Shanghai Tang CEO: Why Chinese Luxury For Chinese Consumers Isn't A Hard Sell

    In a new video interview, Shanghai Tang's CEO discusses why he thinks the brand will win over Chinese consumers in its push back into the "motherland."
    Jing Daily
    Jing DailyAuthor
      Published   in Fashion

    With the rise of a "designed-in-China" over "made-in-China" mindset and growing Chinese pride in local designers, brands such as Shanghai Tang are looking to cash in on that wave. Bloomberg interviews Raphael le Masne de Chermont, CEO of Shanghai Tang, on the challenges faced and the strategies the fashion house employs to capitalize on the rise of the Chinese consumer.

    Shanghai Tang has recently been working on expanding in its "motherland," says le Masne de Chermont. "We spent the past two to three years to establish big stores."

    Originally, after establishing themselves in Hong Kong and Asia, they expanded into Europe, the UK, and on to the United States. Though they opened a store in New York in the late 1990's, the store shut down two years later. Currently, the only store left in the United States is in Miami. While Shanghai Tang has had a non-stop U.S. presence since 1997, le Masne de Chermont says, "Truly, what we've learned from this distribution strategy is we have to go market by market, and open properly a true flagship store, and we didn't have that in New York in the past ten years."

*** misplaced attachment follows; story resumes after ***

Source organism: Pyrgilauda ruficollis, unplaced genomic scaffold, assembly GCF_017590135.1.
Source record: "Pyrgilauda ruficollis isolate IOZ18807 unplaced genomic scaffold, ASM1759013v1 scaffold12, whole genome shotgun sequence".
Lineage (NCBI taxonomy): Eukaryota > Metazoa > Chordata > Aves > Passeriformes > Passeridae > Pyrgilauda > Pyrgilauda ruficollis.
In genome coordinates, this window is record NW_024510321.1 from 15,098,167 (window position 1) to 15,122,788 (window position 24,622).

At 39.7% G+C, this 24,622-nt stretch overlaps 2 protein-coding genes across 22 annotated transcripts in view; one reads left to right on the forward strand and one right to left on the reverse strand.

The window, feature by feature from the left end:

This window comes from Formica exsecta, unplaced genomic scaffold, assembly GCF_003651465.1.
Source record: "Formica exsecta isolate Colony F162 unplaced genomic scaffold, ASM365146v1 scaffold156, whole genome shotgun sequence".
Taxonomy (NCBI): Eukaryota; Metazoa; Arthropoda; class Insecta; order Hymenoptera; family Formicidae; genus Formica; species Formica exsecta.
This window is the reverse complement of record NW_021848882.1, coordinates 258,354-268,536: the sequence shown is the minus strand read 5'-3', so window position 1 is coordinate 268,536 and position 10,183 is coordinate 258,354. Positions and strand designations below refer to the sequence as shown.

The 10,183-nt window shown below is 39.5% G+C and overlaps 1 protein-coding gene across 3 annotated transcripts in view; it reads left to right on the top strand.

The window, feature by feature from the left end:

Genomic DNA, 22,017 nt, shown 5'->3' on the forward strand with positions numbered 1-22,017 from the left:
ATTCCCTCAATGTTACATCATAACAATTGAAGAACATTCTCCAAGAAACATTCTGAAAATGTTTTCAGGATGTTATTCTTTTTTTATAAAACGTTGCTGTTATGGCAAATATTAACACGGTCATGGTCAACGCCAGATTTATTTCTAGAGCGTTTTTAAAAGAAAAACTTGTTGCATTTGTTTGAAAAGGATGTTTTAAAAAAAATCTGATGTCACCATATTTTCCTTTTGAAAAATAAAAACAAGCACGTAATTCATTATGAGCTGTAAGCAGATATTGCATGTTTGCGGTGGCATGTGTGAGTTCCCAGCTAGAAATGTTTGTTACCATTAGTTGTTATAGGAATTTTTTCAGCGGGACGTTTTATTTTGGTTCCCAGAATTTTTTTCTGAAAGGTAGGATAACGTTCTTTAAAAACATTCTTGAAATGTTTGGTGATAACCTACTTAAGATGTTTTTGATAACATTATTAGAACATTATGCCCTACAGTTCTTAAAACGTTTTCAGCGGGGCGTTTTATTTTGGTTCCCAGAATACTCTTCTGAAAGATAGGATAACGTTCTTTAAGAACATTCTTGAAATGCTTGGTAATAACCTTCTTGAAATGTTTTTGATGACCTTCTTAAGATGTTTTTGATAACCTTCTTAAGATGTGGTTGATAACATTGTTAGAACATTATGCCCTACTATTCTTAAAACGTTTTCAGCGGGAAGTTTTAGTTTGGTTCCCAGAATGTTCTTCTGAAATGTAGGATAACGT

Shanghai Tang keeps the global consumer's varied and evolving tastes in mind as it presents curated products embodying Chinese culture. Although the Chinese are their number one consumer globally, Shanghai Tang targets the international consumer. "With China in particular, the Chinese are more and more well-traveled, and they will merge in their tastes with the rest of the world," says le Masne de Chermont.

    While historically the Chinese have preferred European or Western luxury brands, le Masne de Chermont sees the rise of Chinese pride as to why the Chinese are looking to Asian brands more.

    "They had no choice; there was no Chinese luxury brand," says le Masne de Chermont, and says that since the Beijing Olympics of 2008, there is a sense of pride in supporting Asian brands amongst increasingly discerning Chinese consumers.

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